I can still tap into that feeling of embarrassment when my S was corrected; the first letter of my name, which I wrote backwards for a whole year before someone pointed it out. I had to train myself cognitively to correct this mistake. It had been more natural for me to write it the other way. How I perceived the letter was tied up in other senses, how I heard it, and even how I imagined it to move like a little garter snake through grass. Much like a neurodivergent student I once worked with who saw letters in different colors. When I had given him a pack of markers to show me what he meant, he created layers of rainbows across pages. Prior to this he had been labeled dyslexic and illiterate, and his case managers assumed he never learned to read and write at the developmental age of literacy. What they failed to see was that in order for him to see letters on a page: He saw, had to be written, He saw.
“We do not have the time for that,” I was told by those same case managers, insinuating that the student was just belaboring the work we were doing.
Of course, it came down to time. I wanted to celebrate the fact that this student had read and written sentences beautifully and independently, yet his breakthrough did not align with the expectations and schedules of others, so again he was casted outside of the norm.
When our son, age 2, interacts with children who are developmentally further with their language, who are speaking in full sentences, and can articulate clearly, “I don’t know what he’s saying,” it makes me wonder whether children even as young as two and three have a memory of being nonverbal.
There is no doubt that children are communicating with us long before they learn words and syntax. Feeling comes first, as E.E. Cummings pointedly and poetically declared. Jacques Derrida argued that our Mother language is not our own– that we adopt the language of the Other immediately, that there is a disconnect between what we feel in relationship to the constructed world and our reality, and the words we use and choose to describe our experience.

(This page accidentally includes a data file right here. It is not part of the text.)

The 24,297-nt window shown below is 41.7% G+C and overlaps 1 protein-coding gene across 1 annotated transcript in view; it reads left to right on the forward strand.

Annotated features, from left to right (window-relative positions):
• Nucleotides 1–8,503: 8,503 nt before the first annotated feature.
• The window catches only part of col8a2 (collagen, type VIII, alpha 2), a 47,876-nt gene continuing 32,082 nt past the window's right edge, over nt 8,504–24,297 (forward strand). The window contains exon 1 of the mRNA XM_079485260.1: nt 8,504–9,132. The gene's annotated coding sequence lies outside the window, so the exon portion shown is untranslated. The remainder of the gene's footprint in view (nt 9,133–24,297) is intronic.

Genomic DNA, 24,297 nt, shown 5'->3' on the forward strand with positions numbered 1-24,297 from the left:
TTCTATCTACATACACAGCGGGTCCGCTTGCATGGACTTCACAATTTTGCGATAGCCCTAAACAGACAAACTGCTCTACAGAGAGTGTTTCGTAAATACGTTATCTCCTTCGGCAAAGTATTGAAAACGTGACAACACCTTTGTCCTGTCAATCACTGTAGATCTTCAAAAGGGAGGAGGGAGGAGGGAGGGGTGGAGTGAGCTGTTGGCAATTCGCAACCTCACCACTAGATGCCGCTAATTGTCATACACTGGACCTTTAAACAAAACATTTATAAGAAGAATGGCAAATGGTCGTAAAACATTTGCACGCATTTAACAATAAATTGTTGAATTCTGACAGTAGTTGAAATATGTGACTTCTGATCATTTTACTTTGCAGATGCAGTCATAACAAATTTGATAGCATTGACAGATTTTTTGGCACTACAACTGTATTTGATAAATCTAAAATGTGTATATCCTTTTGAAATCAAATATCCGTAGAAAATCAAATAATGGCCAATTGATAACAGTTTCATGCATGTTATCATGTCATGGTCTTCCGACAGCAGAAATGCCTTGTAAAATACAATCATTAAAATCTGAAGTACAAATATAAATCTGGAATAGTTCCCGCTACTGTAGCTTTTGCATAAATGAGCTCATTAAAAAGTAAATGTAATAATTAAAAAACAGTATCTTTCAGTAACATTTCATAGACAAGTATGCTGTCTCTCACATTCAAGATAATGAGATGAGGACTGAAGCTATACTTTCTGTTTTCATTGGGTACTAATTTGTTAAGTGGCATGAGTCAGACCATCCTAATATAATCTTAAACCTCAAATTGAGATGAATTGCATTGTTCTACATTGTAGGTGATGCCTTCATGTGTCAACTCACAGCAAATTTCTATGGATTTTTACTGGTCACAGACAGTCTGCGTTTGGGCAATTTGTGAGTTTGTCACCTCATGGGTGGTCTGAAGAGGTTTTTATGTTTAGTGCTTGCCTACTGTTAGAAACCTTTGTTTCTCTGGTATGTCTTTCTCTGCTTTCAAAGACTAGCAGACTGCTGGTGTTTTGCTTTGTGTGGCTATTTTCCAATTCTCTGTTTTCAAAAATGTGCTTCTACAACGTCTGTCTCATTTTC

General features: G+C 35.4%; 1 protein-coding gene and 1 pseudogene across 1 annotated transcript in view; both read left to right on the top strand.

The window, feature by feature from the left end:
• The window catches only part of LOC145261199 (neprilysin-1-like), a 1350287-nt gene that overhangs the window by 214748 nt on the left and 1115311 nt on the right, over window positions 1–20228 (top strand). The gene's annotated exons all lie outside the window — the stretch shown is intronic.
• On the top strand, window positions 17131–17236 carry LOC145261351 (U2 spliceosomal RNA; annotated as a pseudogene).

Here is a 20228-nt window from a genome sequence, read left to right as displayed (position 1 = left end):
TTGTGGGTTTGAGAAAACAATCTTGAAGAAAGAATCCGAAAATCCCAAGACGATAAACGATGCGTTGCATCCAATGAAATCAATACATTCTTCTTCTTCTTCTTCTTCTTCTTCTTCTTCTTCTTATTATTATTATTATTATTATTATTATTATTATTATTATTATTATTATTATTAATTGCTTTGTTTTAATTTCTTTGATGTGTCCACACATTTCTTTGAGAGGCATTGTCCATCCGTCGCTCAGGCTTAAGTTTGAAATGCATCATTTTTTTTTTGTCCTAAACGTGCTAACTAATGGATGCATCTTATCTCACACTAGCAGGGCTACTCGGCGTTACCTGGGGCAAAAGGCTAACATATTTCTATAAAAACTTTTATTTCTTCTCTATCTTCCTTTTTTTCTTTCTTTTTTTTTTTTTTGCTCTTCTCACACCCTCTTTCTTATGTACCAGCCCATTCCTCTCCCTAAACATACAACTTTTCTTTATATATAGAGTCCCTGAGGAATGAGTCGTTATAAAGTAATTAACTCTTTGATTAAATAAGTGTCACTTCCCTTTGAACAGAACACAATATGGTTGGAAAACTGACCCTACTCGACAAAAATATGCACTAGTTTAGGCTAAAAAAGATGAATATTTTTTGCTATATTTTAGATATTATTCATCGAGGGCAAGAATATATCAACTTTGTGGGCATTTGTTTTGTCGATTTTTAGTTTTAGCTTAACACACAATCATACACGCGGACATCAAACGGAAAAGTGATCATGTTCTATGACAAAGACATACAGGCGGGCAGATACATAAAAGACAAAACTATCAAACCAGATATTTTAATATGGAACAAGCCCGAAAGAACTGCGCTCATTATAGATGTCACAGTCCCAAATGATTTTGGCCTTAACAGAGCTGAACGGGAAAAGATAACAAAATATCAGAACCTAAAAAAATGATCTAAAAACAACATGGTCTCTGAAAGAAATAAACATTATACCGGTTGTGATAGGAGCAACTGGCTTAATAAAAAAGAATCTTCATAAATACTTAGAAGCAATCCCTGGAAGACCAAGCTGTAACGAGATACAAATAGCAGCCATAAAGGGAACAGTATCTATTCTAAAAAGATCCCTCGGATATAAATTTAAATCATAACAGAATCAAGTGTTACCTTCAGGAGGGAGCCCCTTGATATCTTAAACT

So, when our son, O, began using the word here about a month ago, as in, I am here, I took a pause from what I was doing to quietly reflect on what he was conveying in the simple language he held. It was not just that he had discovered a new word, it was that the word itself contained an entire embodied experience and narrative within it. He had chosen the word intuitively.
From what my husband and I could intuit, he was expressing to us that he understood how his bodily position related to his environment, and that he was aware of being present in the midst of that environment and the experience he was having.
The definition of here-- in, at, or to this place, position.
There are, in my opinion, few words (in the English language) which capture a complex existential experience in a nutshell the way the word here does. Here rolls with time, a complimentary passenger. Even the word near does not capture the same presence. Near tells us we are close, but not part of. Here, when our son uses it, it has a contented quality to it: I am here, and okay with that. I am not in conflict or distress, you do not need to rescue me.
I agonize over how that change will come, when he calls us up one day to say: I am here, please come get me. I don’t want to be here.
I imagine the Welch word, hiraeth (like the German concept of sehnsucht, the Portuguese saudade, or the Romanian dor) possesses a related longing for hereness, something that becomes more difficult to achieve in age, and in a postmodern era so dictated by time and driven by progress.
For the time being, we will savor our son’s hereness, and how he holds his palms wide open to enhance what he is simultaneously experiencing and trying to say.